Indiana ranks first nationally in giving voters a choice of major-party candidates for U.S. House seats, according to a study by the University of Minnesota.
Indiana has seen Democratic and Republican candidates in every House election since 1978 – a total of 180 contested races.
Interestingly, Democrats have won 90 of these and the GOP has won 90, Eric Ostermeier said Thursday in an email.
Ostermeier is a research associate at the Center for the Study of Politics and Governance at the university’s Humphrey School of Public Affairs. He writes Smart Politics, a nonpartisan political news site that conducted the study.
The last time voters in Indiana did not have two major party candidates in a congressional race was in 1976 when Democrat Lee Hamilton ran unopposed in the state’s 9th CD contest en route to his seventh of 17 terms, Ostermeier wrote in the study.
New Hampshire is second to Indiana with 175 consecutive contested House elections, although its string goes all the way back in 1856. But New Hampshire has only two congressional districts, compared with Indiana’s nine (and as many as 11 in 1978).
Other less-populous states have long streaks of contested congressional elections in every district. Delaware’s began in 1888, Wyoming’s in 1890, Montana’s in 1898 and Idaho’s in 1902. The Smart Politics study found that 16 states, including Ohio, had uncontested congressional elections in 2012.
Can he do better?
City Councilman Mitch Harper, R-4th, who declared his candidacy for the 2015 Fort Wayne mayor’s race in August 2012, was already campaigning on the city’s proposed income tax hike while the City Council was still considering it.
His efforts to derail the proposal didn’t go well: Only he and Russ Jehl, R-2nd, voted against the income tax increase, and it passed 6-2.
So it was a bit curious when Harper’s political campaign sent out another email on the issue after it passed with the subject line We can do better.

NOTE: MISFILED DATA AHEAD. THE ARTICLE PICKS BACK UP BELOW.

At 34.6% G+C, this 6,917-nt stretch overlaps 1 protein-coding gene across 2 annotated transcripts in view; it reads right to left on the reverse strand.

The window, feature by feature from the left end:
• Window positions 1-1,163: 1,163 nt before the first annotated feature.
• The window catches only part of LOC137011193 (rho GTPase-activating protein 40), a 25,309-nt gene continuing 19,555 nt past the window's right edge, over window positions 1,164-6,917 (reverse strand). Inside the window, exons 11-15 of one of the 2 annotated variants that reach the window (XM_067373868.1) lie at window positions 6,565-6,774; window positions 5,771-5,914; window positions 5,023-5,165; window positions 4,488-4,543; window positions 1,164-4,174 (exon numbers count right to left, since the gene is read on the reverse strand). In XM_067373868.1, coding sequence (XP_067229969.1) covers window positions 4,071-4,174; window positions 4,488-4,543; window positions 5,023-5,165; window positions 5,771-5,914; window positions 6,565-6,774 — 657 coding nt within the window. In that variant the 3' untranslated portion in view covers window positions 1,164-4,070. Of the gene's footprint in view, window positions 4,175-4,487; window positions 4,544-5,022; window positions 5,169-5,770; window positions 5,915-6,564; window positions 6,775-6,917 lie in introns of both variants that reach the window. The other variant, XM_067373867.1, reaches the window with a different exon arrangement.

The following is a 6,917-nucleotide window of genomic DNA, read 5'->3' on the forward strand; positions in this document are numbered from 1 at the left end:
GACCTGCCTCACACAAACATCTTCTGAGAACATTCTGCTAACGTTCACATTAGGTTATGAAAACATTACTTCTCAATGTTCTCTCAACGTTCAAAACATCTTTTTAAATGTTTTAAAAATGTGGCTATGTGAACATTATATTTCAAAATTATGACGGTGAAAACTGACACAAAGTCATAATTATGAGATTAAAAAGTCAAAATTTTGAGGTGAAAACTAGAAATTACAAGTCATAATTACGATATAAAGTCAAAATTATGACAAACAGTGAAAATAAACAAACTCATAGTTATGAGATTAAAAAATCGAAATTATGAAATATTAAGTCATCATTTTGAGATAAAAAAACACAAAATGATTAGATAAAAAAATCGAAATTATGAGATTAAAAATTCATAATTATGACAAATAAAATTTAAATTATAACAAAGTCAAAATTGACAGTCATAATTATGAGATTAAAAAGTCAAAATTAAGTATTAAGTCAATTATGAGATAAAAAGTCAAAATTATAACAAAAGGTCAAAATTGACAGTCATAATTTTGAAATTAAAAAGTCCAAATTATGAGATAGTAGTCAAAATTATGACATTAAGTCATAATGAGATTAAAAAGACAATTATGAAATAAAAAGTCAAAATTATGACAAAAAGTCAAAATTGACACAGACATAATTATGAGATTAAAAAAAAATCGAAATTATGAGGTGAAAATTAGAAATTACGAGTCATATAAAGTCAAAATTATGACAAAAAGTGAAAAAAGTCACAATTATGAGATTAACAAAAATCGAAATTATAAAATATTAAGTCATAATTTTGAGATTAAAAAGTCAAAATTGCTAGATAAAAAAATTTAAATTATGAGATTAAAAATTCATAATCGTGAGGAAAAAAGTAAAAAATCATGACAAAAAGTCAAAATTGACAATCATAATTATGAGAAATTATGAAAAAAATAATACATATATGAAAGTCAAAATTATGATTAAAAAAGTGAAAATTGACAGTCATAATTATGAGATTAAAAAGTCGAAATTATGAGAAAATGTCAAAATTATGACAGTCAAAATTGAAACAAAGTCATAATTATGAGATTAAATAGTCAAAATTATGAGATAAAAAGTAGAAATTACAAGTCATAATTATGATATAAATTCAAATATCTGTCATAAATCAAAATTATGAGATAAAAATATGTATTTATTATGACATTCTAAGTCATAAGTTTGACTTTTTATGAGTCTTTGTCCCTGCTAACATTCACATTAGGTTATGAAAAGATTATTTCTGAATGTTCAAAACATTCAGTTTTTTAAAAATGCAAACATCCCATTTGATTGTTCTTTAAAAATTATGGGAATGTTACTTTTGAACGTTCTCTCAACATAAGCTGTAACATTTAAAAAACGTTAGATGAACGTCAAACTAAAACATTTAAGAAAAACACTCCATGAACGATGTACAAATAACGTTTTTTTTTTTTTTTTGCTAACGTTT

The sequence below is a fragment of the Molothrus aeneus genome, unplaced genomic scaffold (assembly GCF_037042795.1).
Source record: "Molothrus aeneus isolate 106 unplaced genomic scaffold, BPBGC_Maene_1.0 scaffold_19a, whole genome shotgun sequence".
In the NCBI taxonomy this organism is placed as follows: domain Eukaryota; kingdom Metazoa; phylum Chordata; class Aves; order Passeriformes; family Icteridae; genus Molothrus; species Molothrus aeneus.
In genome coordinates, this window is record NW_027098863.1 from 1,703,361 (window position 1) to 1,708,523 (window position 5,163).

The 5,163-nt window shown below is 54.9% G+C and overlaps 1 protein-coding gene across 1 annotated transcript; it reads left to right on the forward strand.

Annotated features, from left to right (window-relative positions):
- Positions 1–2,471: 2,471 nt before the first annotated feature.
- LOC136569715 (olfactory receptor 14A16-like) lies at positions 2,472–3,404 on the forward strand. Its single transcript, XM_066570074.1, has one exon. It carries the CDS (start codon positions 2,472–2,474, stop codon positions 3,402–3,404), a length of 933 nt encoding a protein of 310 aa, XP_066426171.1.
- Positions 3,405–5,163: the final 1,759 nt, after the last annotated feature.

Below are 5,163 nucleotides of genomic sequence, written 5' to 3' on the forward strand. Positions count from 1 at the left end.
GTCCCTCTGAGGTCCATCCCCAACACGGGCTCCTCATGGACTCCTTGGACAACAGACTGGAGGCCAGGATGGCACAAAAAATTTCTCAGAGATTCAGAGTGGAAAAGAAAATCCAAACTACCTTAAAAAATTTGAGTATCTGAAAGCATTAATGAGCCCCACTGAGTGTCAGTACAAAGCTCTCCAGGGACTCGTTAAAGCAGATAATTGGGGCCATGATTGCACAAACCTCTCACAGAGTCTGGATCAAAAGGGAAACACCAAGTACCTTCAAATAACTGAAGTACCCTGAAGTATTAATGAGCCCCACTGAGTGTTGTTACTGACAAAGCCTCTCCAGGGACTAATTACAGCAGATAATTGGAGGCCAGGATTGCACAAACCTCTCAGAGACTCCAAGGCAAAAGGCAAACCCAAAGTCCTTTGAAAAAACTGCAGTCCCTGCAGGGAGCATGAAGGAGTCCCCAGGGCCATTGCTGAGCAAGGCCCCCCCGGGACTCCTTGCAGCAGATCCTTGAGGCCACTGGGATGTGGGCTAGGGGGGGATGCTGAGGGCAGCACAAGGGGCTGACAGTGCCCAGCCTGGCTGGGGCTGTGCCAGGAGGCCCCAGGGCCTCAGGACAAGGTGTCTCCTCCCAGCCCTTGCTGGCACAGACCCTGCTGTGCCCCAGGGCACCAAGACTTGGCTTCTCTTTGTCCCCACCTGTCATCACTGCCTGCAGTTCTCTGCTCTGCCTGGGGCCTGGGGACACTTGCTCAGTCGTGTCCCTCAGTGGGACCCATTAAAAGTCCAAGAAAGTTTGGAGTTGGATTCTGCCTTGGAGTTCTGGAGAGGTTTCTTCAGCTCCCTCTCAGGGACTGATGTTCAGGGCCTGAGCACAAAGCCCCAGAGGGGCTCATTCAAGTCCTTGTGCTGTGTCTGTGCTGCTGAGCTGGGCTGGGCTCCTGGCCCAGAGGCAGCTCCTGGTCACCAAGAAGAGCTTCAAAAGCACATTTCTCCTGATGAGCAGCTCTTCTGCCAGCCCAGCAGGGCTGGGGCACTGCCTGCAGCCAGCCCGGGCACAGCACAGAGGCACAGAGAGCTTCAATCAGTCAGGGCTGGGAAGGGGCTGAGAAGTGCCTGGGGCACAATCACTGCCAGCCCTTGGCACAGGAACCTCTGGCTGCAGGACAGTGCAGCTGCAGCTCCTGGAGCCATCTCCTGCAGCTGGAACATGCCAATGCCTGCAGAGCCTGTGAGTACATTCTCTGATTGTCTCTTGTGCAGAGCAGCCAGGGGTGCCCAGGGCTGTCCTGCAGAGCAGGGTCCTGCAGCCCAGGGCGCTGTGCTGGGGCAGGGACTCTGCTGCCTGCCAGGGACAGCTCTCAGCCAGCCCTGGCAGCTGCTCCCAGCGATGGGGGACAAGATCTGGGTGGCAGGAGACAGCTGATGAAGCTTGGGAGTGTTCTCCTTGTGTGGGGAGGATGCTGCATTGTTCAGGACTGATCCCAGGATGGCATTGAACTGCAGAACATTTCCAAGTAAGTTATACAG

The contents were an op-ed Harper wrote decrying the income tax hike, headlined, We can do better to protect taxpayers.
The We can do better slogan has been used before in Fort Wayne politics, and to similar effect – it was the slogan for Linda Buskirk’s failed mayoral campaign against Graham Richard in 2003. In both the Buskirk campaign and Harper’s income tax fight, it is probably true they could have done better. But they didn’t.
He needs an auditor
Gov. Mike Pence has met with four Hoosiers interested in becoming the next Indiana auditor, including one lawmaker.
He told reporters Thursday he is not looking for an interim but someone who will stand for election in 2014.
State Auditor Tim Berry is resigning to take over as chairman of the Indiana Republican Party, which gives Pence a vacancy to fill.
Pence named only one person he has met with, Rep. Tom Saunders, R-Lewisville, who has already filed an exploratory committee to consider running for the office next year.
The governor also said definitively he has not met with Indiana Treasurer Richard Mourdock.
Some have theorized that Pence chose Berry for the chairman post partly so he could tap a strong auditor candidate and deter Mourdock from running for that office. Mourdock lost a U.S. Senate race last year after drawing rebukes for comments made about God intending pregnancies that result from rape.
Berry was term-limited and could not seek the office again. Likewise, Mourdock can’t run for treasurer again.
The four people Pence has met with had expressed interest in the office before Berry’s appointment.
About 20 people are trying to rejuvenate Allen County Young Republicans, according to an organizer.
Attorney Dan Kensinger, 30, said the group will have a convention of sorts at 10:30 a.m. July 20 at Allen County Republican Party Headquarters in downtown Fort Wayne. The meeting is for Republicans ages 18 to 40.
They will establish membership requirements, discuss goals and activities and provide information to anyone seeking to run for elected office or work on political campaigns. Rep. Marlin Stutzman, R-3rd, who is 36, is scheduled to speak to the gathering.
Kensinger said the local Young Republicans chapter has been largely dormant in recent years.
We’re an age where people are just starting their careers, he said. They’re focusing a lot on spending time at work and not necessarily devoting the time they want to political matters. They’re also getting their families started. So it can be difficult to get a core group of people committed to a wide range of activities."
Kensinger works for the Shine & Hardin law firm. One of its partners, Steve Shine, is chairman of the county Republican Party.
Kensinger said he and about 20 other people have been meeting weekly at a downtown restaurant to talk about ways to become more politically active.
We’re looking to be an organization that demonstrates the wide appeal of the Republican Party today, Kensinger said.
An upcoming event for Allen County Young Republicans will be a trip to a firing range to promote gun ownership rights and firearm safety.
Dan Stockman of The Journal Gazette contributed to this column.